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(Abildgaard, 1806)

Description:
Oerstedia dorsalis is a small and rather stout species: up to 30 mm long, but most specimens are 10-15 mm in length and 1-2 mm wide. The bluntly rounded head, which bears four distinct eyes, is not demarcated from the body.
The species is extremely variable in colour. Individuals may be a more or less uniform brown or reddish-brown with a single pale yellow, cream or dirty white mid-dorsal stripe, which may extend the full body length, or be irregularly interrupted, but the marbled or banded varieties are more commonly encountered. In these the background colouration ranges from a pale yellowish-brown to cinnamon-brown or reddish-orange, speckled with brilliant white to yellowish flecks, and marked with transverse bands or irregular patches of dark brown, chestnut or brownish-yellow (O. dorsalis). There is sometimes a distinct brown lateral line on either side of the body. The ventral surface in all colour varieties is usually paler than the dorsal one. It breeds during the period September to November, but deeper-water forms have been found containing mature ova as early as in June.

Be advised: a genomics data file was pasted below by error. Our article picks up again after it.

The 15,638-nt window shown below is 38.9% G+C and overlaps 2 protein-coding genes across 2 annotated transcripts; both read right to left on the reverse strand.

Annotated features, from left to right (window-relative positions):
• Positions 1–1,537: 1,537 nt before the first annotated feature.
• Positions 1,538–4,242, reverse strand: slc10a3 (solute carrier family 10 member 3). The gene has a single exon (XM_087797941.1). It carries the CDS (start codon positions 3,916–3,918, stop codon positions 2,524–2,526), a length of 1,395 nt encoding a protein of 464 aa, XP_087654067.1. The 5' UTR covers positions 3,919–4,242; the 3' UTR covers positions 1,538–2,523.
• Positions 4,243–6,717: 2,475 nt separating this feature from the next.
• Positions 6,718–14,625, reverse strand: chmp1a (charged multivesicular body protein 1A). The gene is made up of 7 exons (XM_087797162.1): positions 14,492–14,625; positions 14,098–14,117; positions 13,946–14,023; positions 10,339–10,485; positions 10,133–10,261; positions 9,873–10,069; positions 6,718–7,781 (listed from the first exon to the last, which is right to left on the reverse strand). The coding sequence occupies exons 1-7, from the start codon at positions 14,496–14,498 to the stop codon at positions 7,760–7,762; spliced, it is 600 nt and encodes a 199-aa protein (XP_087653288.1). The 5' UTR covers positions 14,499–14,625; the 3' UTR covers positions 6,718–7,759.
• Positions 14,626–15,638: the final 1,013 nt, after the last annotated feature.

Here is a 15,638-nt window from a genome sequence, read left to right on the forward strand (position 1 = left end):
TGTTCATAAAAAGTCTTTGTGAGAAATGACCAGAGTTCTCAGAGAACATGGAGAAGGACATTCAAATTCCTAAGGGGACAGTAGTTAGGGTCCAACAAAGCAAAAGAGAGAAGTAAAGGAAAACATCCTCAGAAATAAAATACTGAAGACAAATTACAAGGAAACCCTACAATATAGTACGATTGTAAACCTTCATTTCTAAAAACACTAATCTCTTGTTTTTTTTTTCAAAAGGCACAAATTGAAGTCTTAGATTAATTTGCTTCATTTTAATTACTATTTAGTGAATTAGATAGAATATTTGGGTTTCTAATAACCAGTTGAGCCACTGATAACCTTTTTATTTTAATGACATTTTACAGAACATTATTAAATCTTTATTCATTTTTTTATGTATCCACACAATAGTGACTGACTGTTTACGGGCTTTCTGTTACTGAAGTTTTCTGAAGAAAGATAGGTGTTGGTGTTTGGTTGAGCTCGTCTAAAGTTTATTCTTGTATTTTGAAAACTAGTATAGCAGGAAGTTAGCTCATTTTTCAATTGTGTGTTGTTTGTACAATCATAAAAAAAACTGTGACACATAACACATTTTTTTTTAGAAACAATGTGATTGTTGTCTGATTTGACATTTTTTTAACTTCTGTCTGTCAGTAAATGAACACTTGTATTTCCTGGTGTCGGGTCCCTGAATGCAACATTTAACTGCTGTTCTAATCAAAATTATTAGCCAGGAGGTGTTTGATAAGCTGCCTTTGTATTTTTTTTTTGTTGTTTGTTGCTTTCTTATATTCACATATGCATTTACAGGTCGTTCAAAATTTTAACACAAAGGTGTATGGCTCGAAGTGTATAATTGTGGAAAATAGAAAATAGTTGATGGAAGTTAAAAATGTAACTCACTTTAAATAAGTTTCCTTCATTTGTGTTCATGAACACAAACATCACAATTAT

Habitat:
An intertidal or shallow sublittoral species to the depth of 80 m or more. It is found on a wide variety of substrata below the low water mark (mud, gravel, sand, stones and shelly sediments) but generally occurs intertidally on small algae growing in rock pools (especially species of Ceramium , Chondrus , Cladophora , Corallina and Ulva ) or between the holdfast branches of Fucus and Laminaria species. Occasional specimens have been found beneath intertidal stones, on Zostera , amongst ascidians or on the submerged surfaces of boats and hulks.

Distribution:
The species is widely distributed in the northern hemisphere and is found in the west Baltic Sea, the North Sea, the Mediterranean, on eastern Atlantic coasts from northern Europe to Madeira, and on both Atlantic and Pacific coasts of North America as far south as Mexico.

Remark:
Based on electrophoretic screening of six enzymes (Sundberg, 1988), one of the forms is considered to be a separate species: Oerstedia striata .

Oerstedia dorsalis